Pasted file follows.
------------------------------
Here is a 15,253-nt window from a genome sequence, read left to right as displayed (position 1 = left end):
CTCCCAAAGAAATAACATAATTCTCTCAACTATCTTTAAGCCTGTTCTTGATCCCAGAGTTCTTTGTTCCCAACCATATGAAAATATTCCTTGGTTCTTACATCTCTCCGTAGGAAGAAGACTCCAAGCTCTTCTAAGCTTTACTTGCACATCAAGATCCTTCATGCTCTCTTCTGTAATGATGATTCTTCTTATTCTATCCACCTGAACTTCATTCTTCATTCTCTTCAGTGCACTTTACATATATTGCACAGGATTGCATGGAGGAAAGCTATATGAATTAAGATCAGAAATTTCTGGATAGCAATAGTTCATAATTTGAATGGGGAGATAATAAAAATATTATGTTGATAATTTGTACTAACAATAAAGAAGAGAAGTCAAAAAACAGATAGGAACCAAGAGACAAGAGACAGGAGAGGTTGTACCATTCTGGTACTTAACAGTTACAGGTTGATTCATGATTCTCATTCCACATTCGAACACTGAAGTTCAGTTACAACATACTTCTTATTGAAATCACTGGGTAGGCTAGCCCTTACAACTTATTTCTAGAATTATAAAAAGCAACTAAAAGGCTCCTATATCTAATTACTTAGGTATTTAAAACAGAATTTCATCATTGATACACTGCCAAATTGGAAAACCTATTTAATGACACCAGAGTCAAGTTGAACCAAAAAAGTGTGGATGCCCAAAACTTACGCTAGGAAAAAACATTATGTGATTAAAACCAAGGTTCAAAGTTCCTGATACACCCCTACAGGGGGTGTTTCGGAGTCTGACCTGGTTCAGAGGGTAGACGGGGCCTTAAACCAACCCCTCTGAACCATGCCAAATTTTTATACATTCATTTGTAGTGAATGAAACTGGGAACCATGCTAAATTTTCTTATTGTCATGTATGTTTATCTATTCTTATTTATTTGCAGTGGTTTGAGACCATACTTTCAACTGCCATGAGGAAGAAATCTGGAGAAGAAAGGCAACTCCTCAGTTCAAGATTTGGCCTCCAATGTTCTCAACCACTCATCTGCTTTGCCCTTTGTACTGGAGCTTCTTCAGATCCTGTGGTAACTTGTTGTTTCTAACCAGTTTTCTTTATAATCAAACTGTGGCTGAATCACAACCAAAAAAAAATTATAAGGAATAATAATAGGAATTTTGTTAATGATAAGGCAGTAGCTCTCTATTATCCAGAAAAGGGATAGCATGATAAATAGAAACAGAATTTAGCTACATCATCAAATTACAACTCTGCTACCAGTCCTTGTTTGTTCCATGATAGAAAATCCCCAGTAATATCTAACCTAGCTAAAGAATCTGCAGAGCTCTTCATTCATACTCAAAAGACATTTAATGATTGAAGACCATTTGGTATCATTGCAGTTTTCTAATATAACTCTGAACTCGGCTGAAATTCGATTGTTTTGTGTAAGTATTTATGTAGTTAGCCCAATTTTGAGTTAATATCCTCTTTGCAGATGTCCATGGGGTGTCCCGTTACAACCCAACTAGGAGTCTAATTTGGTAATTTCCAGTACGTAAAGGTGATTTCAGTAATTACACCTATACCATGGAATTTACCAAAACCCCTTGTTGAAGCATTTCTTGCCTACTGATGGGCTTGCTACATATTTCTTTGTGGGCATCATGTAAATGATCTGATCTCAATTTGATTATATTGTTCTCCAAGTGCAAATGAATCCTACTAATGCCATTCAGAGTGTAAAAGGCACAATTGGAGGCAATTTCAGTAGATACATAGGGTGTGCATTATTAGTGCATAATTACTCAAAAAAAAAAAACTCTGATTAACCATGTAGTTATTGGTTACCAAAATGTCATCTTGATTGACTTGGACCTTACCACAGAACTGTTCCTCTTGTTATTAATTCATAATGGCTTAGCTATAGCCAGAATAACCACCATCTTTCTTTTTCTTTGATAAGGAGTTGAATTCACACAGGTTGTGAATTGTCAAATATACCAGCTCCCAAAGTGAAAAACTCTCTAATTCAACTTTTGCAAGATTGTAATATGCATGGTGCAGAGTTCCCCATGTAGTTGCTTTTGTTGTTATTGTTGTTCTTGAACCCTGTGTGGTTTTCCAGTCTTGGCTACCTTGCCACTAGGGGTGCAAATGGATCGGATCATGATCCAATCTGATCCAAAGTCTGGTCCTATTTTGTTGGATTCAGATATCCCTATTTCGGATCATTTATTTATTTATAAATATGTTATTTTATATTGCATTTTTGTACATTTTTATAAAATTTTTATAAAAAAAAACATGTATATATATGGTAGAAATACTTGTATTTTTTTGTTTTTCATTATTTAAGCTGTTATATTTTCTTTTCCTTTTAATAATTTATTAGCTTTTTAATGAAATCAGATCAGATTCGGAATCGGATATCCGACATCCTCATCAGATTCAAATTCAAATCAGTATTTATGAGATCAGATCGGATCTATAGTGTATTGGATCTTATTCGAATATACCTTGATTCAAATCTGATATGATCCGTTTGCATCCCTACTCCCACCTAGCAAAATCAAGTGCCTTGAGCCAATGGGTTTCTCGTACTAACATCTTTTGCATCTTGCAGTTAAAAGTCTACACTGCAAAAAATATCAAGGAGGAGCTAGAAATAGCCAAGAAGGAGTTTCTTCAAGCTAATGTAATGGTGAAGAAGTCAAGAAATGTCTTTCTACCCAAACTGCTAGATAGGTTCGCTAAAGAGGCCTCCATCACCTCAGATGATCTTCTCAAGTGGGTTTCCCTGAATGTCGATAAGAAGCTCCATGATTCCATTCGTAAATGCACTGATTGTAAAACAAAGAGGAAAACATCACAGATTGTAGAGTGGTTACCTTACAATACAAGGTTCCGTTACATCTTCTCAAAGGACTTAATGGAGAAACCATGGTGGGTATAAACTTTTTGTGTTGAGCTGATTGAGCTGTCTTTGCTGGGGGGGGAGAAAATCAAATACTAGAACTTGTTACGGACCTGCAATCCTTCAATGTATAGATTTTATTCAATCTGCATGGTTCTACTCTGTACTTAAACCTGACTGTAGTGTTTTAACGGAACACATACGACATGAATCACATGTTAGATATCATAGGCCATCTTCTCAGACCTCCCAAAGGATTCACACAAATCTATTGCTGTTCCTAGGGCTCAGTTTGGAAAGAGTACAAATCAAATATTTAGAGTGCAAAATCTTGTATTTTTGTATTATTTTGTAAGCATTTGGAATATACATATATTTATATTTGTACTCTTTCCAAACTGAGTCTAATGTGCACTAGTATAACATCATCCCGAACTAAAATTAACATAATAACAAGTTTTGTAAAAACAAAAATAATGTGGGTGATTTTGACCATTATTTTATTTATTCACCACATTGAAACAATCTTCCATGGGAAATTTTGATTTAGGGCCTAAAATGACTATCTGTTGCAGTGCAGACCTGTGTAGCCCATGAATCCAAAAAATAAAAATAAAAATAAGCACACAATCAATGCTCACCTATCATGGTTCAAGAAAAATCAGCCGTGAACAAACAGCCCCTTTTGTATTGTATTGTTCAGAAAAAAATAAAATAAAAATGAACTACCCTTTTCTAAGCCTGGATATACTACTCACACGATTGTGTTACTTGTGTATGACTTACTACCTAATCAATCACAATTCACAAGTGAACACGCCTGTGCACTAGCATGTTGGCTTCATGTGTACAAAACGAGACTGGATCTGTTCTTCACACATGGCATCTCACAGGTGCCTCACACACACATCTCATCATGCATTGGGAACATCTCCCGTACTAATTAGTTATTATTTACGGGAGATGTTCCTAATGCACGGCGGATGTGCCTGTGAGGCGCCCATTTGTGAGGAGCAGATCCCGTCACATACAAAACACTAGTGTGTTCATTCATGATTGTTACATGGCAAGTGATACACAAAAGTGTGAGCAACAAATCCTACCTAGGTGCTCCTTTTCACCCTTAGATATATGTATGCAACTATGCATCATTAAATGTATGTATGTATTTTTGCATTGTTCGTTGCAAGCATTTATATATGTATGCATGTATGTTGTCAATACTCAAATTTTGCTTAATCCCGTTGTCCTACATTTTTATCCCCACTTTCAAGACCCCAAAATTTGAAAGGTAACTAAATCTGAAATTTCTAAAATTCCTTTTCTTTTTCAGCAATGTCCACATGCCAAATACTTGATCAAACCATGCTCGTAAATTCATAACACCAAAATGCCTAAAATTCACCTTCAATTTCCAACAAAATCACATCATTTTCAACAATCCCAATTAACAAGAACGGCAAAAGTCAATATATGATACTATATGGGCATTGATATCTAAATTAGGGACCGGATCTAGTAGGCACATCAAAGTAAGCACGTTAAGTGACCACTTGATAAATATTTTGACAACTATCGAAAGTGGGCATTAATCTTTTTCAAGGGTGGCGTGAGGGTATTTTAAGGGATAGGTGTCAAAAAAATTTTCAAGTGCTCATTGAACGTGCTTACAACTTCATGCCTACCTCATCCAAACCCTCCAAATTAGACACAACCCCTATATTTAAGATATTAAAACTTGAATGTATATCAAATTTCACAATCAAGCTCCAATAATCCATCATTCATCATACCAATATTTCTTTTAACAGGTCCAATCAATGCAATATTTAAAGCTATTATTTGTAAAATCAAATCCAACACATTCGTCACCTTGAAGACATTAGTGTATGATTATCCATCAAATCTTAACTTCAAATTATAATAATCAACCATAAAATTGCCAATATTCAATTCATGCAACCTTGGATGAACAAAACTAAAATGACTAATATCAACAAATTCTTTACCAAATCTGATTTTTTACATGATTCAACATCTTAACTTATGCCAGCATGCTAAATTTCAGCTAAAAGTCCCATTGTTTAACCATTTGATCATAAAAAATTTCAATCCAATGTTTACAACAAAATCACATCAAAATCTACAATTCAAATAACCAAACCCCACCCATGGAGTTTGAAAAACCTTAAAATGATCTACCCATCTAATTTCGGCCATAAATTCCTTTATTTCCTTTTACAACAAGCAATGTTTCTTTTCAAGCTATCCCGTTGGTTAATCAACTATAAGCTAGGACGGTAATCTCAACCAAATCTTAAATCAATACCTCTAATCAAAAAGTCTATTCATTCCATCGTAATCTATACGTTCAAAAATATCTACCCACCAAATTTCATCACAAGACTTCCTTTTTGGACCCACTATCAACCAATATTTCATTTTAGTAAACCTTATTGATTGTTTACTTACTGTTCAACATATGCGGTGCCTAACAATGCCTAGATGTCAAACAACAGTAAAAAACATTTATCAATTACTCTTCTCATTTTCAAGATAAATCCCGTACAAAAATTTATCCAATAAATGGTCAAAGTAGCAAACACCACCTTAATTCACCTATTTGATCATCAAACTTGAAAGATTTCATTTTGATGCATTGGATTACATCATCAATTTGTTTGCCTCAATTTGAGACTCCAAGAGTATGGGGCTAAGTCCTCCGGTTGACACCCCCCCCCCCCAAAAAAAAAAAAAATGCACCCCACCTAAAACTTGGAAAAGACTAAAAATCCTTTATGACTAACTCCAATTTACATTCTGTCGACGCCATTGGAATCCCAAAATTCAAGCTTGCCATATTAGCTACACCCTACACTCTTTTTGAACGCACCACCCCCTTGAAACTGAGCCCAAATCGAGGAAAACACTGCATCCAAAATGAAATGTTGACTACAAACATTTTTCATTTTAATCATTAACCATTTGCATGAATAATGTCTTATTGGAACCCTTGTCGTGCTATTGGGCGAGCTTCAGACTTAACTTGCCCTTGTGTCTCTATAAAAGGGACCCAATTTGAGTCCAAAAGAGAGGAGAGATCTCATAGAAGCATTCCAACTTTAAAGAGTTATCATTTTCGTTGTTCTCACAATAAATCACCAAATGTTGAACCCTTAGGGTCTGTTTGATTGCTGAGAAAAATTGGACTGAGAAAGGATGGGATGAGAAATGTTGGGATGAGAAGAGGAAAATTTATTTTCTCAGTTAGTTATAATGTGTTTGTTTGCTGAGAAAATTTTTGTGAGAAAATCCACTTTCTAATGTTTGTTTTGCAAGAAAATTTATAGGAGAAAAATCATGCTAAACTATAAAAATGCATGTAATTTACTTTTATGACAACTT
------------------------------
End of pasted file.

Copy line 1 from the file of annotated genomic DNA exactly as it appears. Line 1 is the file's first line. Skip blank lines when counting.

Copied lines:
Here is a 15,253-nt window from a genome sequence, read left to right as displayed (position 1 = left end):